11. Seconding the praise for Rapt. Sibirskaïa was also a vibrant standout in her brief scenes in 1938’s overlong La Marseillaise (Jean Renoir).

  12. […] Twitter, where lots of people are sharing film recommendations, clips and watch parties, such as this Ménilmontant commentalong hosted by David Cairns. And don’t forget to follow the BFI’s brilliant Miranda Gower-Qian, who has been […]

  13. Harry DeWitt, via email, reacts:
    Dimitri Kirsanoff: Ménilmontant (1926)


    Confusingly eerie and dark, done with incoherent cuts
    contrast vastly to innocence of next scene (cat in tree)
    Cross dissolve creates idea that characters are the same/extremely similar
    Cross dissolve shows overlapping thoughts and confusion of character
    Often cannot see other individuals faces (aside from the two girls and man)
    Isolated from rest of world
    Strong sense of chaos with fast pan, handheld, shakey camera style
    Dead/dying trees throughout ? Can be seen when unsure/unease about something
    Conflict of soft sound and eerie music
    Use of white/ pale colours (and lighting) for happiness and blacks (darkness) for unease, death, conflict
    Use of dark and light dresses to show characters emotion
    Lightly lit room companion to dark alley
    Reoccurring cats
    Loss off innocence?
    Bond between two girls?

    The psychology of the two girls is constantly referenced with the use of camera work and chaotic visual nature of the film.

    The shot of the mother contemplating killing the baby is the most impactful and interesting (both visually and emotionally) of the film, with use of double exposure.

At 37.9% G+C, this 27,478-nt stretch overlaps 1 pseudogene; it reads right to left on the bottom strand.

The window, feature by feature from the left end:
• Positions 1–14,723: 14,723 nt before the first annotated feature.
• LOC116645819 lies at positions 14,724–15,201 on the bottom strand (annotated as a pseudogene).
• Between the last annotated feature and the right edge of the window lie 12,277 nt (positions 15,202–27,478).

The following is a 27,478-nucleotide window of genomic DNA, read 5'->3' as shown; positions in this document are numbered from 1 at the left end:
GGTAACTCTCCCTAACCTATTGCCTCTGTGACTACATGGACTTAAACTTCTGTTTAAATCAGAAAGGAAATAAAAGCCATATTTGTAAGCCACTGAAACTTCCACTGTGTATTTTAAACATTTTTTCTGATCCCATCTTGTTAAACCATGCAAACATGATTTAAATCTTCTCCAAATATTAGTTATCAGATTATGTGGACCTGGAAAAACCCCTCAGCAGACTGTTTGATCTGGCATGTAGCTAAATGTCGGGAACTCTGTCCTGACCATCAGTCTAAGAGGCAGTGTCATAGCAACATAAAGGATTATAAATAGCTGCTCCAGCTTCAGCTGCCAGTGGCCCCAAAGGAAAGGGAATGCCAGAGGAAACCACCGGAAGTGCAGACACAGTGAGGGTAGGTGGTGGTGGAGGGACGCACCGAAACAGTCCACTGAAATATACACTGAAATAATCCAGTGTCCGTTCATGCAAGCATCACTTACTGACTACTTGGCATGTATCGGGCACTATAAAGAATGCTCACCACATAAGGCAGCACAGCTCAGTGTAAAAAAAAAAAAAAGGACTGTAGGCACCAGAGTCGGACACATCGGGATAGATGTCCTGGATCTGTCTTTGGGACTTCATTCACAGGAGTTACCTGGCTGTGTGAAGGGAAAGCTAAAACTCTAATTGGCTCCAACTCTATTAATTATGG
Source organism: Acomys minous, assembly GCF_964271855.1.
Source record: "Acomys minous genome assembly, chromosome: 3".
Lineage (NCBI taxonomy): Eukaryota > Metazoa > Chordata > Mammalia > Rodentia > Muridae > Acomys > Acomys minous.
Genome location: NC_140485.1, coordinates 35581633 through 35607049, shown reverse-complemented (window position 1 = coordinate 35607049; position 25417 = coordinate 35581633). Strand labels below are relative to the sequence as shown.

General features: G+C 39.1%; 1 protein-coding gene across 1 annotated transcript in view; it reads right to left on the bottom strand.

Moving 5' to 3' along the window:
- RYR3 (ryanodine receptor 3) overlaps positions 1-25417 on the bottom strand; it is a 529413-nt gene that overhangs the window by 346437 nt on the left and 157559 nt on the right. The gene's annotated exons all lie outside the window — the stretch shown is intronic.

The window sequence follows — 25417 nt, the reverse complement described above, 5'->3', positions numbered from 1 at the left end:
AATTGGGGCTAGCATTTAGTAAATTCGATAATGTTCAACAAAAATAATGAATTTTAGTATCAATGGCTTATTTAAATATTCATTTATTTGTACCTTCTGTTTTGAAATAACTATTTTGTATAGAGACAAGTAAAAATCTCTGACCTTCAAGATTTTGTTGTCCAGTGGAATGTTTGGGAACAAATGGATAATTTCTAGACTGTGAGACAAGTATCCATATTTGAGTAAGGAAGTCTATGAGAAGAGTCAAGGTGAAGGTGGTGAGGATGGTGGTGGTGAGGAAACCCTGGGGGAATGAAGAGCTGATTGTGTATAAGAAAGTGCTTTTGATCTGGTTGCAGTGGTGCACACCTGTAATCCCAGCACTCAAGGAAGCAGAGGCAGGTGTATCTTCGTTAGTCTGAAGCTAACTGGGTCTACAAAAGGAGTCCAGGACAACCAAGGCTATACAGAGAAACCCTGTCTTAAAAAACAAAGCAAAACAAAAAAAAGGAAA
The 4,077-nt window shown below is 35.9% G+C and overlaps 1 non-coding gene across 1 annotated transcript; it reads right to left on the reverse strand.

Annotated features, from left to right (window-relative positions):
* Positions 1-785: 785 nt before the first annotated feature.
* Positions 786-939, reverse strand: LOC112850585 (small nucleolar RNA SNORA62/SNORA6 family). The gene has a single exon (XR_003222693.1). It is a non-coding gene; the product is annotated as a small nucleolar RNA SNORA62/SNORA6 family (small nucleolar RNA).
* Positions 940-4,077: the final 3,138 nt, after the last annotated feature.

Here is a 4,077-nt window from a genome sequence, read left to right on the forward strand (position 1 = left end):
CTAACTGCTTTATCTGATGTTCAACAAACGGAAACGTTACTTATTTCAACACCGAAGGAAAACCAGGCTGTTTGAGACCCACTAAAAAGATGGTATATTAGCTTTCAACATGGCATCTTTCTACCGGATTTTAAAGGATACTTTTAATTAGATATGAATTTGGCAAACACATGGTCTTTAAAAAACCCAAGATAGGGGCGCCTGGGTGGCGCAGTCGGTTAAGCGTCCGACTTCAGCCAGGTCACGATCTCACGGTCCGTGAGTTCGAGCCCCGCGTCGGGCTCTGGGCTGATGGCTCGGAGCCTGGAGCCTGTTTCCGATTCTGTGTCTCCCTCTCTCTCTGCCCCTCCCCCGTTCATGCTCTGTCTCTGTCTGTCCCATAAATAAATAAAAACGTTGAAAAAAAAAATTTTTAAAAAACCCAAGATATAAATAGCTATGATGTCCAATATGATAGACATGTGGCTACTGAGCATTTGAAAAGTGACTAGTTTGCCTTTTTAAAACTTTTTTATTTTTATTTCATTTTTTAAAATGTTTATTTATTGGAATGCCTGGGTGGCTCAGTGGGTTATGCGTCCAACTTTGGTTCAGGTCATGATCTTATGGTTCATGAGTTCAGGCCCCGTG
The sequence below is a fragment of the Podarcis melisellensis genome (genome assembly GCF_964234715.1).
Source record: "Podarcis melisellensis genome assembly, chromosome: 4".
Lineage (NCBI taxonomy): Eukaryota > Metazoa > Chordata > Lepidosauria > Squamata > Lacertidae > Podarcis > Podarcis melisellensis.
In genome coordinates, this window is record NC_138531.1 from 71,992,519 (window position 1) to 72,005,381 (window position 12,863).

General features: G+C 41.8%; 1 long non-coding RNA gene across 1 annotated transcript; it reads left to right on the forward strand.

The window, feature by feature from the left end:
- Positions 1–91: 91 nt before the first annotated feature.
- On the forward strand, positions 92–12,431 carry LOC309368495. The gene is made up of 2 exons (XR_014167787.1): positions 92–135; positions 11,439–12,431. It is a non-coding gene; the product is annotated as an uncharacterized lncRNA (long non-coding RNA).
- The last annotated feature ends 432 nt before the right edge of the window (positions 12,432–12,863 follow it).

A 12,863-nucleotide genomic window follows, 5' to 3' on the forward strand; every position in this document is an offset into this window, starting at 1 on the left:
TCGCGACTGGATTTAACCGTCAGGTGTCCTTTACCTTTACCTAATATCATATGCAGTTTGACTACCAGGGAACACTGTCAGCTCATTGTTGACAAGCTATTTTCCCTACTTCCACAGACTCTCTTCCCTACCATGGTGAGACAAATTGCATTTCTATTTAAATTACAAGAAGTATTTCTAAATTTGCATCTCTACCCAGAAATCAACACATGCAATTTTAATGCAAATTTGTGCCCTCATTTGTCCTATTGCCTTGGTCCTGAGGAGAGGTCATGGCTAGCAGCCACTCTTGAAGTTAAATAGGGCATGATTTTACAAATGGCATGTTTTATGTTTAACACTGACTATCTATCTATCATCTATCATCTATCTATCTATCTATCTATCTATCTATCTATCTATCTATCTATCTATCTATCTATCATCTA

Close ups of facial expressions is also quintessential to this film in showing both and emotion

  14. It’s crazy that I haven’t watched Rapt yet.

    Kirsaniff’s short music films are also quite Malick-like (Malickian?)

  15. Adam Ryan Says:

    I’m on a Bergman spree at the moment and couldn’t help but notice how touch orientated this film is. I think it surprises you in the way that you, or rather I, think about early cinema as having austere and violent physical interaction and being otherwise touch averse. Here we get the full spectrum. Also on the Bergman-o-meter: two female leads.

    The other thing of note was that it was book-ended by two bouts of extreme violence. This kind of containment made me feel as if I was watching a late 50s American Teen melodrama played out over hot summer’s weekend. A chaotically fast pace to match a chaotically modernising Paris.

  16. Nicely put! I’m struck by the fact that Bergman’s characters are rarely impoverished. I guess, as Woody Allen says in Stardust Memories, when you have enough to eat you can start worrying about other things.

    Of the Bergman films currently on MUBI, The Silence may be the most wondrous…

  17. The opening scene as many have noted is very quick and jaring, and I’d say that audiences at the time must have been very shocked. Although it took me twice to view this scene to completely understand it, the potential influence on Psycho and The Shining sprung to my mind.

    The relationship for me feels quite eerie for me, perhaps the frame rate adds to that but I think the make-up or at least what I think is makeup for the male character often made me very uncomfortable. The dark shadowy eyes added an demonic dimensionality to their scenes together that I couldn’t quite get out of my head.

    The locations feel very timely I suppose and I really, really enjoyed the editing style of the tram travelling through the city. All the camera pans, fast cutting and prolific shots of clocks, people, buildings and vehicles added to a sense of chaos that the characters had began to suffer from. It reminded me of visiting Paris last summer and the overwhelming sense of business and constant motion of people and vehicles nearing a Metro station. It slightly also had the type of pace one might expect to see of a Vlog on Youtube in this day age. Did Kirsanoff predict the rise of Vlogging culture 85 years before it became mainstream? We’ll never know but that definitely made me think of one.

    I think it is overall a great piece of early dark cinema that helps add to the reality and depiction of violence and relationships on-screen particularly for the 1920s.

  18. also, made me want to watch meshes of the afternoon

  19. Oh. it would pair up nicely with that one.